Perhaps what inspired Augustine to take on such a project was the fact that he himself been encouraged to turn from his sinful ways by the conversion stories of others. Book VIII of the Confessions relates a series of episodes in which the example of others brought him, step by step, closer to the brink of conversion. By this point in his life, Augustine has overcome all of his intellectual scruples and has become convinced of the truth of Christianity, yet he hesitates to convert because he knows that the Christian life will demand a total commitment on his part. (Sadly, few Christians today appreciate this!) Doubting that he will be able to overcome his lustful nature, Augustine finds himself caught on the horns of a dilemma: he wishes to take up the Christian life whole-heartedly, living a celibate life of devotion dedicated entirely to God—but his inability to control his sexual urges suggests that he should marry, which would mean that much of his time and attention would be consumed in providing for his family. Seeking advice on how to overcome this dilemma, he visits a wise old priest, Simplicianus.
Rather than giving him straightforward advice, Simplicianus encourages Augustine by telling him the story of the conversion of a man called Victorinus. Victorinus had much in common with Augustine: both were prominent teachers of rhetoric, “deeply learned, trained in all the liberal sciences”; each came to accept the truth of the Christian faith but hesitated to enter the Church formally.
In the case of Victorinus, his hesitation seems to have been due to his prominence among the pagan “movers and shakers” of Milan, whom he apparently did not wish to offend by a public profession of Christian faith. Repeatedly, when Simplicianus told him, “I’ll believe you are a Christian when I see you in church,” Victorinus would parry by asking facetiously, “So is it walls that make a Christian?”. Nonetheless, Victorinus was honest enough that, after carefully reading and studying Scripture, when he became “afraid that Christ might deny him before his angels if he were afraid to confess Christ before men,” he promptly requested formal instruction in the Faith and shortly thereafter made a public profession of faith and was baptized. Afterward, when Emperor Julian (the Apostate) made it illegal for Christians to teach rhetoric and literature, Victorinus quite willingly abandoned his career.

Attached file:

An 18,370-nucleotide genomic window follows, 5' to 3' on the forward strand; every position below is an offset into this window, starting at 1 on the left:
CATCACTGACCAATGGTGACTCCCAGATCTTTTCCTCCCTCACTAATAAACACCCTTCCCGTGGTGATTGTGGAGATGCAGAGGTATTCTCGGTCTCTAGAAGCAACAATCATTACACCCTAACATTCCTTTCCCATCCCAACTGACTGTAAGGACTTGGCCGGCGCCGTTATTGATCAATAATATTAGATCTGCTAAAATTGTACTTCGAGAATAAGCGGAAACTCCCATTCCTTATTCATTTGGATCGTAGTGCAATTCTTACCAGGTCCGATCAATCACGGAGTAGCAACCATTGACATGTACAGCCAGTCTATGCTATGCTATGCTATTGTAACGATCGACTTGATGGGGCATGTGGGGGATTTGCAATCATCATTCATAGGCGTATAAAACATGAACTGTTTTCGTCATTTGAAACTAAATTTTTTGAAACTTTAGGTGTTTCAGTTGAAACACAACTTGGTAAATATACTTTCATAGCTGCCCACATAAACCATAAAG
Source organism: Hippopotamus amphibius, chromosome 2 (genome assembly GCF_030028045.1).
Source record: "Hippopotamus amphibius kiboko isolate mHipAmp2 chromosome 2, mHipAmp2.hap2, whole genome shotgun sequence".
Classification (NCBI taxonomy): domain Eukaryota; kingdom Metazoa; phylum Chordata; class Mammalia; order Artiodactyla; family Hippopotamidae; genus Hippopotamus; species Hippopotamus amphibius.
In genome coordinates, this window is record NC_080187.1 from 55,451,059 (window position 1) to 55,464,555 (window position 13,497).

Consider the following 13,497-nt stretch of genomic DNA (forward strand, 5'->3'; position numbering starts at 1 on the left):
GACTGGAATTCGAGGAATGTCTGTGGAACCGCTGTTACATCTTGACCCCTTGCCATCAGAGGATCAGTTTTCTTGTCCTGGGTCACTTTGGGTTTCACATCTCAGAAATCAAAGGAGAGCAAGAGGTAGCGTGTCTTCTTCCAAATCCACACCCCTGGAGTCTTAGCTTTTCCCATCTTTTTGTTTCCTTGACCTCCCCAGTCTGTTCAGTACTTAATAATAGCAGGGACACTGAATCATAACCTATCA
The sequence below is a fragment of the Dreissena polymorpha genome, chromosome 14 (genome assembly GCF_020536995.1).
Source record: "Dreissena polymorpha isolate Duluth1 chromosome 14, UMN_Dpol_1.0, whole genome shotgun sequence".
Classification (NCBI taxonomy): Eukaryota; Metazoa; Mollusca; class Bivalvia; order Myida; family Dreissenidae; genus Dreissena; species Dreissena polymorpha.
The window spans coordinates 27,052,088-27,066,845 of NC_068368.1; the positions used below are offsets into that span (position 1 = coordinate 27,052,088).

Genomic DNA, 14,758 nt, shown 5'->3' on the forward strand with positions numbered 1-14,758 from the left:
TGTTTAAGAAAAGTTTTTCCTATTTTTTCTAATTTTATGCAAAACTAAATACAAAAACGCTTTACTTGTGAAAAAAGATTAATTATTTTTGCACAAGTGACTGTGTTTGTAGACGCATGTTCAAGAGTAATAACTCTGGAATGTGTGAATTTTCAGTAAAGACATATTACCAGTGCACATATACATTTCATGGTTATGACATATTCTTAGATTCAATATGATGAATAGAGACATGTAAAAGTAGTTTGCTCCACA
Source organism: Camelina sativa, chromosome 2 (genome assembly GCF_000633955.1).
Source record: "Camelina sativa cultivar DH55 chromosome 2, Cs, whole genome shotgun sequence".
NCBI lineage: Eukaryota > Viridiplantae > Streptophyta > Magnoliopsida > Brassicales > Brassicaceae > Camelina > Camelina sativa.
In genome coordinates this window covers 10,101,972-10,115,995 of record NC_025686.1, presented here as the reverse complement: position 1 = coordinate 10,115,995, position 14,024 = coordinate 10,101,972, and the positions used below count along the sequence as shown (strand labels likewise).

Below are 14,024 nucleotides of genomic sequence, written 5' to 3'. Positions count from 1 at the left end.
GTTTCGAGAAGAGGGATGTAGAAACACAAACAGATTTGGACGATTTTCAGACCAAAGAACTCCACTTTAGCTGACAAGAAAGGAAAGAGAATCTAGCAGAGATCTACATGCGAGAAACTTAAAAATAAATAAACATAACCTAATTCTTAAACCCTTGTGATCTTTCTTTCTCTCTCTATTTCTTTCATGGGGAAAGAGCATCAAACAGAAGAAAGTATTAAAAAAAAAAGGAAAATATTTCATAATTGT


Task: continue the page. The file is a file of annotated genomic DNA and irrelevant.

Augustine was greatly encouraged by this testimony and “was on fire to imitate him.” But he did not immediately do so because what was holding him back was not simply pride (which had caused Victorinus’ hesitation) but a divided will, a sinful habit of the flesh that he was not eager to break—we might say, “The spirit was willing, but the flesh was weak.” As Augustine puts it:
The new will which I now began to have [to love God] was not yet strong enough to overcome that earlier will [to indulge his lust] rooted deep through the years. My two wills, one old, one new, on carnal, one spiritual, were in conflict and in their conflict wasted my soul.Confessions VIII.v.10
Not long after his visit to Simplicianus, however, Augustine received further encouragement from a personal account told him by an old friend, Ponticianus, which gave him hope that God would be able to help him overcome his sinful habits. That, however, is a story for another day.
Meanwhile, we might consider the extent to which these stories from the Confessions resonate with our own experience. How many of us have not known (or been!) someone who claimed to be a Christian but was unwilling to make any public show of it, because of laziness or what other people might think? Shouldn’t we, like Simplicianus, doubt the sincerity of such a person? Christianity, after all, is more than merely a private opinion.
And haven’t we all, from time to time, made the mistake of thinking that it is up to us, on our own, to overcome our bad habits and sinful proclivities through a force of will (“mind over matter”)? The Augustine who wrote the Confessions—many years a Christian and now a bishop—could recognize how God had been working in his life, although his younger, unregenerate self remained blind to those operations. By the time he wrote the Confessions, he knew well that Grace can work even through an obstinate will, and that only God’s grace would allow him to overcome his old, carnal will.
These ancient stories of the struggles of great saints to grow in faith, to trust in God’s grace, to overcome personal shortcomings and failings, have a timeless power to them and even today can strike a chord in readers who also struggle. Perhaps such encouragement can also help us to become great saints, like Augustine and Benedict.